President Barack Obama picked a former corporate CEO to lead the embattled Department of Veterans Affairs. But Robert McDonald may have never received this nomination if it wasn’t for a partnership between the military and the University of Utah in the 1970s.
After studying engineering at West Point, McDonald thought he would continue his studies while in the Army. The only program that fit with his schedule was a business degree offered through the U., which relied on the Air Force flying in professors for weekend classes.
He recalls taking his books into the jungles of Panama, studying business theory at night huddled under a poncho with a flashlight in one hand. His wife, Diane, would type up his handwritten work.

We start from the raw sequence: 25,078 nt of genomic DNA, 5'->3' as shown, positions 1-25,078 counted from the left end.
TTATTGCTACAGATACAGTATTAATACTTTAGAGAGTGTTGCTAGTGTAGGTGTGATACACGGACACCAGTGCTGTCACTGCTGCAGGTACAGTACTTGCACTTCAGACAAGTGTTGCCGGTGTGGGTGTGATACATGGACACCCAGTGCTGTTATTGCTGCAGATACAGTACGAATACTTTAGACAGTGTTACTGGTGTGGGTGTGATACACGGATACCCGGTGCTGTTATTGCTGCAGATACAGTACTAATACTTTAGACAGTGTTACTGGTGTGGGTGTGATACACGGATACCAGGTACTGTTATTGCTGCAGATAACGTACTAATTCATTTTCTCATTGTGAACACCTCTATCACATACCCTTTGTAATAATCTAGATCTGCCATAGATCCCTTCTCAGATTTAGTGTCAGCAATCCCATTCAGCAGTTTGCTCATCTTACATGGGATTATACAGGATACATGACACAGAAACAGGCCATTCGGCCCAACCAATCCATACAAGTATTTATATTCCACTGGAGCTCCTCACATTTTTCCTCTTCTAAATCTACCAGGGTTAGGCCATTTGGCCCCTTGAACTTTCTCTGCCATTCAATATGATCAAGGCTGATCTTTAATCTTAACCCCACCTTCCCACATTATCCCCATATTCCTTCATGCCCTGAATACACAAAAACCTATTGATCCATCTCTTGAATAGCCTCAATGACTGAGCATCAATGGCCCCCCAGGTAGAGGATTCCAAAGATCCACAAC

In 1978, he earned his master of business administration (MBA). Two years later he retired as a captain in the Army. He immediately joined Procter & Gamble, launching a long and successful career that culminated in his ascension to president and CEO in 2009.
The V.A. is mired in a scandal over the medical care given to veterans and untenable wait times for appointments, which in some cases have resulted in deaths. Secretary Eric Shinseki, a former Army general, resigned his position.
McDonald’s nomination may signal a desire to place a person with major managerial experience in the top job.
While McDonald didn’t attend classes in Utah, he has maintained a relationship with the university. He has served as an adviser to the David Eccles School of Business and in 2010 was honored as a distinguished alumni. During a 2012 speech at the university, he credited marketing professor Gary Grikscheit for helping him become a successful business leader.
The admiration is mutual. In an email sent to The Salt Lake Tribune on Monday, Grikscheit said of McDonald’s nomination: "He is an inspired choice."
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